• Thomas Scholz 1:46 am on 2014/09/28 Permalink | Reply

            Use the button Change Relationship to find the other post or page. It is right below the editor for the translation in MultilingualPress Pro. See our docs for screenshots.

            • Jorge Díaz 2:25 am on 2014/09/28 Permalink

              Hi, thanks for you answer, I am using the free version, I think that custom relationships are not available for the free version, now I managed to create a widget are as you can see here http://prntscr.com/4qzg2n it looks like the same widget from social icon, now my question is, is it possible at least to leave the widget as it is (because if I uncheck the “trasnlate this post option” it disappear) but linking to home page, because now it links to a page that doesn’t exist. Sorry to bother you. :(

            • Thomas Scholz 2:05 pm on 2014/09/28 Permalink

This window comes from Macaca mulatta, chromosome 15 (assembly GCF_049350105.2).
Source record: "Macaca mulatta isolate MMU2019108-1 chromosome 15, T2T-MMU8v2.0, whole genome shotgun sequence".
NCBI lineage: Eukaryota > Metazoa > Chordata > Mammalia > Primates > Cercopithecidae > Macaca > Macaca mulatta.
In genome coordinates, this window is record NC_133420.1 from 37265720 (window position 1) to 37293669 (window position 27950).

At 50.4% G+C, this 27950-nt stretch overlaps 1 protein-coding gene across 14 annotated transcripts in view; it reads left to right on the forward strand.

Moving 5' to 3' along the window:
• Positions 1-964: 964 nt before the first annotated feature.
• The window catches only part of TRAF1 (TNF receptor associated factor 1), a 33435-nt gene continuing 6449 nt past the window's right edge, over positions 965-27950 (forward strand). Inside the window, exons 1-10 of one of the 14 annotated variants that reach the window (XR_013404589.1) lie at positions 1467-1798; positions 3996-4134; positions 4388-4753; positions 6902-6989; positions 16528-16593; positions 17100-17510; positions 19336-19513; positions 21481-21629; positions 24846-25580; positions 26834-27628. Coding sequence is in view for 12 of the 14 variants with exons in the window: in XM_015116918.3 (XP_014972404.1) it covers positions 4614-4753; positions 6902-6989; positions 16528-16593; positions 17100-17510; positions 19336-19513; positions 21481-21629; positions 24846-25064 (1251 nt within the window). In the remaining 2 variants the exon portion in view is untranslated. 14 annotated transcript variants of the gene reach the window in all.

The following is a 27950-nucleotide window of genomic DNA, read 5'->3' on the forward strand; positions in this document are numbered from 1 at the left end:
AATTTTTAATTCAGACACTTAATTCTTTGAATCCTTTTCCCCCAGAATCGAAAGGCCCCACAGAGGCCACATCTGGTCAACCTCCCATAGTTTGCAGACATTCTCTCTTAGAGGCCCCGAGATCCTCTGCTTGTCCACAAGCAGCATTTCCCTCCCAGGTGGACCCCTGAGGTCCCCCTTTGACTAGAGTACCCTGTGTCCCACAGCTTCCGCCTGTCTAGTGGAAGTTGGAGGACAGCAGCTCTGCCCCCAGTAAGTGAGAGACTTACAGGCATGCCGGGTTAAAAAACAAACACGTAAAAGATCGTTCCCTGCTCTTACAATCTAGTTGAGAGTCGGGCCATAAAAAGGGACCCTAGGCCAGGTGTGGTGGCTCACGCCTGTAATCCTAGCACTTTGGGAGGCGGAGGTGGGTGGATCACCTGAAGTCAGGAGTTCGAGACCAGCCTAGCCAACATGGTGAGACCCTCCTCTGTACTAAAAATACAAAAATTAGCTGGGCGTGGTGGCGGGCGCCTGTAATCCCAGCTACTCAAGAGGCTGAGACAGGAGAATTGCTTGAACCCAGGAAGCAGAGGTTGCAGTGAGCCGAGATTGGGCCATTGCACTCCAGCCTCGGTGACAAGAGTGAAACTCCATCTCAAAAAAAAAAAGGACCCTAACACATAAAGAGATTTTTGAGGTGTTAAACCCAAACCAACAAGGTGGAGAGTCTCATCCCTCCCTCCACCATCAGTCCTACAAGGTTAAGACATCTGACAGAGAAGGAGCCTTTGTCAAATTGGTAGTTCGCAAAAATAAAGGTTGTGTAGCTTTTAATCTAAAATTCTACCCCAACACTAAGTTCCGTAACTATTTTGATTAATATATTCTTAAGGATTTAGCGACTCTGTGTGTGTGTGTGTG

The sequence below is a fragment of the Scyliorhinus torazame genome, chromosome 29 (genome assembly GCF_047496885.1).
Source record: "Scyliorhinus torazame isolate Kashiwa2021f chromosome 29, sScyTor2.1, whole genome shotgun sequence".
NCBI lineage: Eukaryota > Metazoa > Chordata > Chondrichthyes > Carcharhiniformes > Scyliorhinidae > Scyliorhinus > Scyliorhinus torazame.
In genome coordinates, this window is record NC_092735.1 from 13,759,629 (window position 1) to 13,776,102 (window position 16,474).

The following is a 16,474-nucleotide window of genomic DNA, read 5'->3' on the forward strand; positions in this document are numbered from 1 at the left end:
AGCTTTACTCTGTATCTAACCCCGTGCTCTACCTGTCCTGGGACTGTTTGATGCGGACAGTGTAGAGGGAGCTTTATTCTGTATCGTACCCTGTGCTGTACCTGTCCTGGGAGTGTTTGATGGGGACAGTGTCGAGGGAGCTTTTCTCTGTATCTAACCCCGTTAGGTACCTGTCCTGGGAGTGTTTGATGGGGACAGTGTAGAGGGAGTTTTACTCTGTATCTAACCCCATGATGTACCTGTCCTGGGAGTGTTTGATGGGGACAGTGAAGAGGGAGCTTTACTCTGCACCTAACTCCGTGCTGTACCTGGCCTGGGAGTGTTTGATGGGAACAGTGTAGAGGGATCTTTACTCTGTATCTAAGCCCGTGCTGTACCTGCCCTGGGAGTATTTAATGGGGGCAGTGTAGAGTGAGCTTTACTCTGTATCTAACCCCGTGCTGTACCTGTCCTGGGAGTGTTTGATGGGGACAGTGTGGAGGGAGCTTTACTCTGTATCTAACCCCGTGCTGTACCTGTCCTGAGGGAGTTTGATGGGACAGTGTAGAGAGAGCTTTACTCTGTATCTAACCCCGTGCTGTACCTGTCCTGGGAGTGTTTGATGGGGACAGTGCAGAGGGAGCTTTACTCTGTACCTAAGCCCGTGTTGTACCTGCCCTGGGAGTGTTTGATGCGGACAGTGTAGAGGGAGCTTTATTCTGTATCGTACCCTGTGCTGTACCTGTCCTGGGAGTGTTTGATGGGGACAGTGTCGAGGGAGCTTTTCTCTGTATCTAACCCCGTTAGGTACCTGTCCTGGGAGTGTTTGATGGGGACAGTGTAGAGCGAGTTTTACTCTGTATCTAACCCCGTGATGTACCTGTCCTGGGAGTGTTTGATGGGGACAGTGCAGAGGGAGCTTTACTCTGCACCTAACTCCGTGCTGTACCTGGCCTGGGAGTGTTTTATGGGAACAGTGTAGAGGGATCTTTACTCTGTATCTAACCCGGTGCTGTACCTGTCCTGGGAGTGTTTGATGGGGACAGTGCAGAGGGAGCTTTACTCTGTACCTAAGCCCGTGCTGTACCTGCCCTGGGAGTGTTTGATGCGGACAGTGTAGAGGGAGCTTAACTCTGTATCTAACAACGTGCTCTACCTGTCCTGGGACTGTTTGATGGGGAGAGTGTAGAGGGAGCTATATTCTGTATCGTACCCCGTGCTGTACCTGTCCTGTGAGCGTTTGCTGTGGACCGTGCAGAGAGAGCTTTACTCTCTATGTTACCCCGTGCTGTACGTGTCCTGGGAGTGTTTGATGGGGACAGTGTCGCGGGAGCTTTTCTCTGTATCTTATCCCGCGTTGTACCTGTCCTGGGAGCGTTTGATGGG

If it links to the wrong page, it’s a bug. You should uncheck the option Show widget for translated content only. in the widget settings to get it on all pages.

              I have extended our language API in version 2.1, so you can create a much more granular language switcher now. I hope to find the time for a post about that next week.

            • Jorge Díaz 7:21 pm on 2014/09/28 Permalink

              Actually that option is unchecked :(

            • Jorge Díaz 7:29 pm on 2014/09/28 Permalink

              I have unchecked “show current site” and “show widget for translated content only” and now it appears just the flag for the other site in both site, but it’s linking to a page that don’t exist :S for example if the page is the home (domain.com) it’s linking to domain.com/lang/home-2/ and if I go to domain.com/about it links to domain.com/lang/about-2 so I don’t really understand what is happening.

  • Thorsten Frommen 3:31 am on 2014/03/30 Permalink | Reply
    Tags: http, language   

    Language negotiation – how our redirect feature works